Hadar or the Hadar Research Project Area is the widely accepted name for the archaeological site approximately 300 Km (180 Miles) northeast of Addis Ababa in the Afar Rift System of the Rift Valley of Africa. The Hadar ecology is one of mountain building, faults and volcanoes. The Hadar Formation is a major region of physical geography in Africa and is approximately 3.4 million to 3 million years old (Wiley-Blackwell Encyclopedia of Human Evolution, 2011).

The vast majority of the hominins found at Hadar have been attributed to Australopithecus afarensis on the basis of their dental and gnathic similarities to specimens from Laetoli. A small number of the hominin fossils found at Hadar have been attributed to Homo habilis (Wiley-Blackwell Encyclopedia of Human Evolution, 2011). Morphologically, the Hadar Homo denotes a pre-habilis stage of hominiae dentition distinctive for its small size and plesiomorphic features. Since Hadar Homo antiquus can thus be distinguished from Australiopithecus afarensis and the Hadar Homo on this basis. Positioned on the phylogenic bush between Australopithecus afarensis and Homo habilis and next to Australopithecus africanus, this new species is estimated to be between 2.3 million to 3 million years old (Carroll, 2003). After first publishing his findings, Ferguson updated his research to include the discovery of a new and earlier sub-species of Homo antiquus defined as Homo antiquus praegens (Ferguson, 1989).

Ferguson’s work isn’t so much controversial as it is not widely supported. Smithsonian Magazine in December of 2012 rated Homo antiquus as 1 of the 4 human ancestors most likely to be ignored. Still, the science behind human evolution during the Plio/Pleistocene Era is full of theories, gaps and knowledge and liberal hypotheses. Ferguson’s attempt to fill the phylogenetic bush might be interpreted as a “folly” today but could be re-interpreted as a “find” if there is additional evidence found in Hadar to back his assertion.


Ferguson, W.W. 1984 “Revision of Fossil Hominid Jaws from the Plio/Pleistocene of Hadar, in Ethiopia Including a New Species of the Genus Homo (Hominodea: Homininae) In Primates 25(4): 519-29.

Ferguson, W.W. 1989 “Taxonomic status of the hominid mandible KNM-ER TI 13150 from the Middle Pliocene of Tabarin, in Kenya. In Primates 30 (1): 69-89.

Dr. Kewal Krishan – Physical and Forensic Anthropologist

Dr. Kewal Krishan is Senior Assistant Professor in the Department of Anthropology at Panjab University in Chandigarh, India. His areas of interest include forensic anthropology, forensic osteology, anthropometry, stature estimation, growth and nutritional status. He extensively worked on Gujjars of North-West India. The majority of Dr. Krishan’s publications are in the fields of anthropometry, anthropometrics and forensic anthropology.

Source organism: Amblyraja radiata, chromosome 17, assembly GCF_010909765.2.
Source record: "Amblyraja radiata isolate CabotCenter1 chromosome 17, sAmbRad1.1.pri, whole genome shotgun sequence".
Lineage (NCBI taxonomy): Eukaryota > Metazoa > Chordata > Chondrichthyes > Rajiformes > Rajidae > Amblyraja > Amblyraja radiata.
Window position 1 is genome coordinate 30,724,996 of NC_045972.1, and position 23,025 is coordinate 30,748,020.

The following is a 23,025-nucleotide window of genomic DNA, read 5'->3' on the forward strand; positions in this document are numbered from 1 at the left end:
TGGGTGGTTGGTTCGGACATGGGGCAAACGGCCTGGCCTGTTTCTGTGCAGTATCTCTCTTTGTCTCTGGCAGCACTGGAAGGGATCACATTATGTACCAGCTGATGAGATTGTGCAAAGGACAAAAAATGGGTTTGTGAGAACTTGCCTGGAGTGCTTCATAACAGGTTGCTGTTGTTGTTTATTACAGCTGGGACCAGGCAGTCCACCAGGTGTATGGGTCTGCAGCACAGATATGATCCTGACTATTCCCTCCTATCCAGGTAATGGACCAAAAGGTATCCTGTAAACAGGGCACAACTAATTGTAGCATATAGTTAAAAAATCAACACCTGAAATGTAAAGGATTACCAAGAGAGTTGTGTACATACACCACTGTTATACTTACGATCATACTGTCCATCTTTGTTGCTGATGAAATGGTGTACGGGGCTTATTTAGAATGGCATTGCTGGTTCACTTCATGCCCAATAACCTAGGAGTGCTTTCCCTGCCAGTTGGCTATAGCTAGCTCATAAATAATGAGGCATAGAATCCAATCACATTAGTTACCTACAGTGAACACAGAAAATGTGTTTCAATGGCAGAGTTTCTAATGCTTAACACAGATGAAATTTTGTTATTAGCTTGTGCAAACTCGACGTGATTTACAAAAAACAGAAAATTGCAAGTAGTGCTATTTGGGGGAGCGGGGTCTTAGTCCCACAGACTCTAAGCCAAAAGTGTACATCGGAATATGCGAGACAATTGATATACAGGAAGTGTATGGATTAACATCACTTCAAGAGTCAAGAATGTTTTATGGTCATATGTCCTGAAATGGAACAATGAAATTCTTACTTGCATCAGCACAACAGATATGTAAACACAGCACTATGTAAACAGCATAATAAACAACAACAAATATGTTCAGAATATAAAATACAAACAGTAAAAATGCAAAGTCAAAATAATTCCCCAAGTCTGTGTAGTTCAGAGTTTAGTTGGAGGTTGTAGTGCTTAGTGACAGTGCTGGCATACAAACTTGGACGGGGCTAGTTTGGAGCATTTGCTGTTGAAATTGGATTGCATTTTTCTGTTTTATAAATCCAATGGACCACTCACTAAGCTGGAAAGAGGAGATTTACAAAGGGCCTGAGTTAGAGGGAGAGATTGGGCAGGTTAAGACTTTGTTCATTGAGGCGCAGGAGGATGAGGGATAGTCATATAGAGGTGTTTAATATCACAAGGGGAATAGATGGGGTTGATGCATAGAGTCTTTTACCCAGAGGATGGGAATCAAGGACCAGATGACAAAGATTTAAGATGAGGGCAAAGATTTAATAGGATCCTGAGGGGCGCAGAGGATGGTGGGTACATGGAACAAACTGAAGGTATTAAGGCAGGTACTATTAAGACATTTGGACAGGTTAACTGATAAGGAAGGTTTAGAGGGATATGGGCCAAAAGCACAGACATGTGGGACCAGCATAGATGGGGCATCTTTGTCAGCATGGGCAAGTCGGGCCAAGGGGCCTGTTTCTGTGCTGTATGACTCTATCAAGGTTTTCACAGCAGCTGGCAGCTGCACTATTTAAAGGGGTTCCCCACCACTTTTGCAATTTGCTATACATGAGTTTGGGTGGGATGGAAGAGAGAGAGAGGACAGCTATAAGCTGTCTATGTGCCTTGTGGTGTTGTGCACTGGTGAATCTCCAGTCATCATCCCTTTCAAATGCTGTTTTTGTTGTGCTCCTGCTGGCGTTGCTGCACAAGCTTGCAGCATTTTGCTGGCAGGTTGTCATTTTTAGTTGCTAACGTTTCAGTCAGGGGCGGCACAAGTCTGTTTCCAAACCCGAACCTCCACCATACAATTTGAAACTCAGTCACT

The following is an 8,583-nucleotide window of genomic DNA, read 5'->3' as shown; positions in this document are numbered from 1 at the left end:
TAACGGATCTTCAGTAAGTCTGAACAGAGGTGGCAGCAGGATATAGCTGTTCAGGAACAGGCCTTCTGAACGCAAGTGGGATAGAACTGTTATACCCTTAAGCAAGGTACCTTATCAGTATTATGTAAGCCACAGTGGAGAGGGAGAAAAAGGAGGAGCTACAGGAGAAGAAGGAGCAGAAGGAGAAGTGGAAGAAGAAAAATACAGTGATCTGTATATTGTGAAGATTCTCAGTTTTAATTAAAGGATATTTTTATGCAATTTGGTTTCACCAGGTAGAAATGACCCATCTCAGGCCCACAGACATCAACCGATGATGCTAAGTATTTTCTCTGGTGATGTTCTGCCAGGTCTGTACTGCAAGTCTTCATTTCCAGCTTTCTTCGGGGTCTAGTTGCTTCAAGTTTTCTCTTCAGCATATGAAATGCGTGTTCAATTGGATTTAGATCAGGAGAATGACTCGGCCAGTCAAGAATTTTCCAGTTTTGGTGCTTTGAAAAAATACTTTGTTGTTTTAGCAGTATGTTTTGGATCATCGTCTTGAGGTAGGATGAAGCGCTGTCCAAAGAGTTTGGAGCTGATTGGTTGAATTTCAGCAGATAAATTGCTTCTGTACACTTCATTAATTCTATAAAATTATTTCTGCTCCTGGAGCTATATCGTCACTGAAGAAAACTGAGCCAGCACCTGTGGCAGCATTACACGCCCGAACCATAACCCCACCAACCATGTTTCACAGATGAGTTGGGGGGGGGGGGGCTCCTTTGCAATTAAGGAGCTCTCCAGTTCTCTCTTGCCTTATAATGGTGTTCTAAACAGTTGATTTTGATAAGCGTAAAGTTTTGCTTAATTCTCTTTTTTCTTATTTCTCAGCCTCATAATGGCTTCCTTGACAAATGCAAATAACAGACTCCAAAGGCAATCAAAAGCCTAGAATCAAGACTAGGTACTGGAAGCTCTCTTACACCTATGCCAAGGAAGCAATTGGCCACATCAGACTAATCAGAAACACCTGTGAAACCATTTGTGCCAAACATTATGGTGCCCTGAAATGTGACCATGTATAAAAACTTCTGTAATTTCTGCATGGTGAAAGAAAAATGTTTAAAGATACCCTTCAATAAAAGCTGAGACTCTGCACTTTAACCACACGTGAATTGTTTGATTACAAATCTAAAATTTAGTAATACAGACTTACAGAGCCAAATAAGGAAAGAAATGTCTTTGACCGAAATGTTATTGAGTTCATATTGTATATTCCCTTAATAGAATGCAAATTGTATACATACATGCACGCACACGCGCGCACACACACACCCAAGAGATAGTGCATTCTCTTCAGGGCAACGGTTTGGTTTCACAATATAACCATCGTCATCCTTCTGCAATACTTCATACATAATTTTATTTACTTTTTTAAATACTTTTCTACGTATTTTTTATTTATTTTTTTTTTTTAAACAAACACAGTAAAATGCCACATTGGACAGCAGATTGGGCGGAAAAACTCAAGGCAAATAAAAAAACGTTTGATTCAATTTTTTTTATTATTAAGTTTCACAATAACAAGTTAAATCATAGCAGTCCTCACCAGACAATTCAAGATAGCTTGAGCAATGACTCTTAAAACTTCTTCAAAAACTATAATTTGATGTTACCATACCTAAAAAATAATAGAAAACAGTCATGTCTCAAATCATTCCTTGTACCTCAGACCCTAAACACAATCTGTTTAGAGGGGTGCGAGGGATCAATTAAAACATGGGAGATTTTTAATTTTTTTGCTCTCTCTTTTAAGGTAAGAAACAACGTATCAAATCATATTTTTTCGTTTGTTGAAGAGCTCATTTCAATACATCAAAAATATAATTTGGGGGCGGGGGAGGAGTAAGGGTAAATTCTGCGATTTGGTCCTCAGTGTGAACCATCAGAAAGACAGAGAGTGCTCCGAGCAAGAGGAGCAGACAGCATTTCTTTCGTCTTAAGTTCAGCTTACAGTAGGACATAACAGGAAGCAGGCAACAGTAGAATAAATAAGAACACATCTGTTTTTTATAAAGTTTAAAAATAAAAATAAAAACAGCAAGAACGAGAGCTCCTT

Dr. Krishan was a graduate student of Biological Anthropology in, and earned the Doctorate in Forensic Anthropology from, Panjab University, Chandigarh, India in 2003. He was awarded gold-medal for standing first in M.Sc (Honours School) in Biological Anthropology at Panjab University (1994) where he also earned the B.Sc., also in Anthropology. Before joining his current faculty position, he worked as an anthropologist in the Forensic Medicine Department of Government Medical College Hospital, Chandigarh, India.

Dr. Krishan’s M.Sc. supervisor was JC Sharma, editor of the book Anthropology, Population and Development (1995). Professor R N Vashisht, a paleoanthropologist, served as master-mentor for Dr. Krishan’s PhD work at Panjab University. Dr. Krishan started off his graduate career in Paleoanthropology which subsequently informed his doctoral work in forensic anthropology.

Dr. Krishan has published more than 100 papers on various aspects of biological and forensic anthropology including studies of the estimation of stature, bilateral asymmetry, footprints, autopsy room infection, physical growth and nutritional status. His papers are published in Forensic Science International, Journal of Forensic and Legal Medicine, Legal Medicine (Tokyo), American Journal of Forensic Medicine and Pathology etc. Dr. Krishan’s recent scholarship in forensics, in coordination with other Indian forensic anthropologists, has important implications for disaster anthropology and disaster archaeology.

Dr. Krishan has been nominated as the Editor-in-chief of The Internet Journal of Biological Anthropology and on the editorial board of 11 other international journals. Dr. Krishan is a Fellow of the Royal Anthropological Institute of Great Britain and Ireland, a Fellow of the International Association of Law and Forensic Science and a Fellow of the International Association of Coroners and Medical Examiners.


Dr Kewal Krishan  (Photo of Dr. Kewal Krishan provided by Dr. Kewal Krishna, October of 2014)